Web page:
San Francisco, Cali. - BREAKING: The FAA confirms a Boeing 777 operated by Asiana Airlines crashed while landing Saturday at the San Francisco International Airport. News 96.5 is following this breaking news story on-air and online.
At least two people were killed Saturday when an Asiana Airlines Boeing 777 crashed and burst into flames while landing at San Francisco International Airport, a fire department source told KTVU.
It was not known how many passengers have survived the crash, but victims were being taken to San Francisco General Hospital for treatment.
Firefighters and emergency crews from San Francisco, Redwood City, San Mateo responded to the airport and dosed the burning plane with foam to extinguished the fully engulfed aircraft.
Meanwhile, officials have closed all access to the airport and arriving flights were being diverted to nearby Oakland International .
Flight 214 from Seoul was on direct flight and was landing onto runway 28 at around 11:30 a.m. According to a witness, the plane was just about to land -- its landing gear had come down -- when the tail of the plane came off.
After wobbling for a minute, it appeared that the aircraft flipped upside down, coming to a stop on runway on it's back, according to witness Kathy Muhler.
Chopper footage from over the crash showed that the wings were still attached, contradicting the possibility that it rolled over on its back.
When it came to a halt, smoke was pouring from the aircraft. Fire crews responded minutes later, Muhler said.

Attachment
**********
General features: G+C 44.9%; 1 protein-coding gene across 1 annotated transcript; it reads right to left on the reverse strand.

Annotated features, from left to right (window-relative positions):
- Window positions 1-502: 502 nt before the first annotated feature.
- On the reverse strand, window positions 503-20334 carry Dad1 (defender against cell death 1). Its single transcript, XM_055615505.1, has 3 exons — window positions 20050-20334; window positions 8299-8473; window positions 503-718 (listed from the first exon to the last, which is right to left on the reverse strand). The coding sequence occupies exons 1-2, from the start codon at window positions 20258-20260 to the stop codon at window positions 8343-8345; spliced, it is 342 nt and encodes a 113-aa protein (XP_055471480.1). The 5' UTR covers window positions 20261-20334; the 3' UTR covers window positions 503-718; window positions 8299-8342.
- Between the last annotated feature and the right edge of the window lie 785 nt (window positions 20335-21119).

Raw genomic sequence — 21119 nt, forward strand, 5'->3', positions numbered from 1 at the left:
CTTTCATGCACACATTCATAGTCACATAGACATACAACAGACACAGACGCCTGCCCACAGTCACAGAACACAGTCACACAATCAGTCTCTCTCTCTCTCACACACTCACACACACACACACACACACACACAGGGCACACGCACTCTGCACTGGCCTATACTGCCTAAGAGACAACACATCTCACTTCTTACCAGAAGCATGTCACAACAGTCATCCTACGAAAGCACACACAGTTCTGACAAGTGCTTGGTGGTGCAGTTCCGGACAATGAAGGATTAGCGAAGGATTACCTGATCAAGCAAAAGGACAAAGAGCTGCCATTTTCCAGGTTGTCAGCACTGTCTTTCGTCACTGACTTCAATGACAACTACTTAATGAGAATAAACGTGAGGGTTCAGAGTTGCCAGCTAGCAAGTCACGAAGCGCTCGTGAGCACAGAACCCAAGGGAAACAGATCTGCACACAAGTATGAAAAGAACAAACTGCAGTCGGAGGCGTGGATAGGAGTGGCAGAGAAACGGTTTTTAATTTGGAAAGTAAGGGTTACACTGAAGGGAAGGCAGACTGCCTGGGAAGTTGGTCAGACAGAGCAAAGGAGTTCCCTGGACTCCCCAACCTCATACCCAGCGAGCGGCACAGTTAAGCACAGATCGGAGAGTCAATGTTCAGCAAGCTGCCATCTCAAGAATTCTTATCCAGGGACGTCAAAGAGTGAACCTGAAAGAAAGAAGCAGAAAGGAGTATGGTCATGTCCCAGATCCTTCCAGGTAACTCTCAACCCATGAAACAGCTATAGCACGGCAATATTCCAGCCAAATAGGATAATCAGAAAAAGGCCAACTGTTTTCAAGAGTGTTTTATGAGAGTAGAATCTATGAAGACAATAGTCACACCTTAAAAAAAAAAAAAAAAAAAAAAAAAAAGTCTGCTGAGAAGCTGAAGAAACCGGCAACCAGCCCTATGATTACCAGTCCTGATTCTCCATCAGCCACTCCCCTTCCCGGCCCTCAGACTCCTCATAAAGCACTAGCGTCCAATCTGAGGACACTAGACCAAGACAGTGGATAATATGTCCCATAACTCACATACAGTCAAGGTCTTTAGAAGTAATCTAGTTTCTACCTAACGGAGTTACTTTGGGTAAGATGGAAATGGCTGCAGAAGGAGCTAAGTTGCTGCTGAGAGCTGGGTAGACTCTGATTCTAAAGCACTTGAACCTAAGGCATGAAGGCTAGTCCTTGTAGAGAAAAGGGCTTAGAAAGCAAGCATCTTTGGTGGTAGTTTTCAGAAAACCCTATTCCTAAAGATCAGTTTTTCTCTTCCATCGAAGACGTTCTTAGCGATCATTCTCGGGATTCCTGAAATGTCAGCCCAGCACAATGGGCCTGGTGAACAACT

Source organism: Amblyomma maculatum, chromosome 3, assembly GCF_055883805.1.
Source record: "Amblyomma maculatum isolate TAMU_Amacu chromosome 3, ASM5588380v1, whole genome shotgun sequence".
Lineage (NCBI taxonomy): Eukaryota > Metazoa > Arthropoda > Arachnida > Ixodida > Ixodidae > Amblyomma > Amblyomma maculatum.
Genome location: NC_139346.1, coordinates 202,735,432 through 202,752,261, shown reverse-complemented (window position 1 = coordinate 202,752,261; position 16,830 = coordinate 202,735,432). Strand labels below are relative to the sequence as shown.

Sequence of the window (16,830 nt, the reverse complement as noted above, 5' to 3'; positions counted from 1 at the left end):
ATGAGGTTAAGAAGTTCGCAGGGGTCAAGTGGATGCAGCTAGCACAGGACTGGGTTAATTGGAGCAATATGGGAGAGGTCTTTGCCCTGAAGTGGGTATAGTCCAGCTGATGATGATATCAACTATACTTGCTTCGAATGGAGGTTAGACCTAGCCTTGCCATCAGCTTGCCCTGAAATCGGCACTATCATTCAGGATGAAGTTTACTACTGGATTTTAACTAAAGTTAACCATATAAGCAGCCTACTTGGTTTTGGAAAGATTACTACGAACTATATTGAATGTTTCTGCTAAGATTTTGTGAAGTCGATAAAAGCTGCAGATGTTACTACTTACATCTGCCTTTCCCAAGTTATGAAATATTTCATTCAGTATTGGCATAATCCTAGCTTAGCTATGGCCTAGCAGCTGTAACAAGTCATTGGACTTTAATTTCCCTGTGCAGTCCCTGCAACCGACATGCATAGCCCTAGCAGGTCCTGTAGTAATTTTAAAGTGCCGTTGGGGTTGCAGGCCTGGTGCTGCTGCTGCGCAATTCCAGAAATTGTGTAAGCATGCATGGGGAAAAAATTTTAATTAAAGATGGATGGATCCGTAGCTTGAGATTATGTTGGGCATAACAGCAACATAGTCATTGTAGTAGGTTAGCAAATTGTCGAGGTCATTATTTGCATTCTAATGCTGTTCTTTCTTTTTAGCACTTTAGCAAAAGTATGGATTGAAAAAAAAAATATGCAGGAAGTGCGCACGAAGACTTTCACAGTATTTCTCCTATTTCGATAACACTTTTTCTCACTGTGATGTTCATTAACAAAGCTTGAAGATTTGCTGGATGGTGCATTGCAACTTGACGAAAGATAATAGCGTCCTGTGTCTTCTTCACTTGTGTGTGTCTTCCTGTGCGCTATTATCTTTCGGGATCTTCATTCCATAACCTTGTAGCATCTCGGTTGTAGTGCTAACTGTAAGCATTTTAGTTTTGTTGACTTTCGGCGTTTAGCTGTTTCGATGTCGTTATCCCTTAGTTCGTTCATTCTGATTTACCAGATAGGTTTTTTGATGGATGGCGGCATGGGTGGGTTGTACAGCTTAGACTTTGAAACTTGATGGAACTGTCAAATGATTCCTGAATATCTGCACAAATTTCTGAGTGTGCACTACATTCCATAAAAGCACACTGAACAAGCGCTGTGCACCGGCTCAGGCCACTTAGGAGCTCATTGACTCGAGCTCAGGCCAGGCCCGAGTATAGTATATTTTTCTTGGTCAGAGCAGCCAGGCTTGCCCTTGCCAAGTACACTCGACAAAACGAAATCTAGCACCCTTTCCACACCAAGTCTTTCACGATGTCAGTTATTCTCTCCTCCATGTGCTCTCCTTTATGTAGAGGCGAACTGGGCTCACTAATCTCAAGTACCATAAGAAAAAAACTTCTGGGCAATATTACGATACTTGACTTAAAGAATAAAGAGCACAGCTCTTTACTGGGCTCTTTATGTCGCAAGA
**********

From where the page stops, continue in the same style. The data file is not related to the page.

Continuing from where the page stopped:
According to Redwood City Fire Department, three alarms have been called and responding crews are reporting passengers in need of burn treatment.
The National Transportation Safety Board (NTSB) announced it was sending a team of investigators to San Francisco to determine the cause of crash. The team will be lead NTSB chairman Deborah Hersman.
As of noon, all flights into SFO were canceled because of the crash and all roads to the aiport were closed -- CHP suggested drivers avoid Hwy 101 and use I-280 instead.
It was unclear when SFO would be re-opened.
According to his Twitter feed, David Eun, the executive vice president of Samsung, was on the flight when it crashed.
"I just crash landed at SFO. Tail ripped off. Most everyone seems fine. I'm ok. Surreal..." tweeted Eun minutes after noon Saturday.
The 777-200 is a long-range plane from Boeing. The twin-engine aircraft is one of the world's most popular long-distance planes, often used for flights of 12 hours or more, from one continent to another. The airline's website says its 777s can carry between 246 to 300 passengers.
The last time a large U.S. airline lost a plane in a fatal crash was an American Airlines Airbus A300 taking off from JFK in 2001.
Smaller airlines have had crashes since then. The last fatal U.S. crash was a Continental Express flight operated by Colgan Air, which crashed into a house near Buffalo, N.Y. on Feb. 12, 2009. The crash killed all 49 people on board and one man in a house.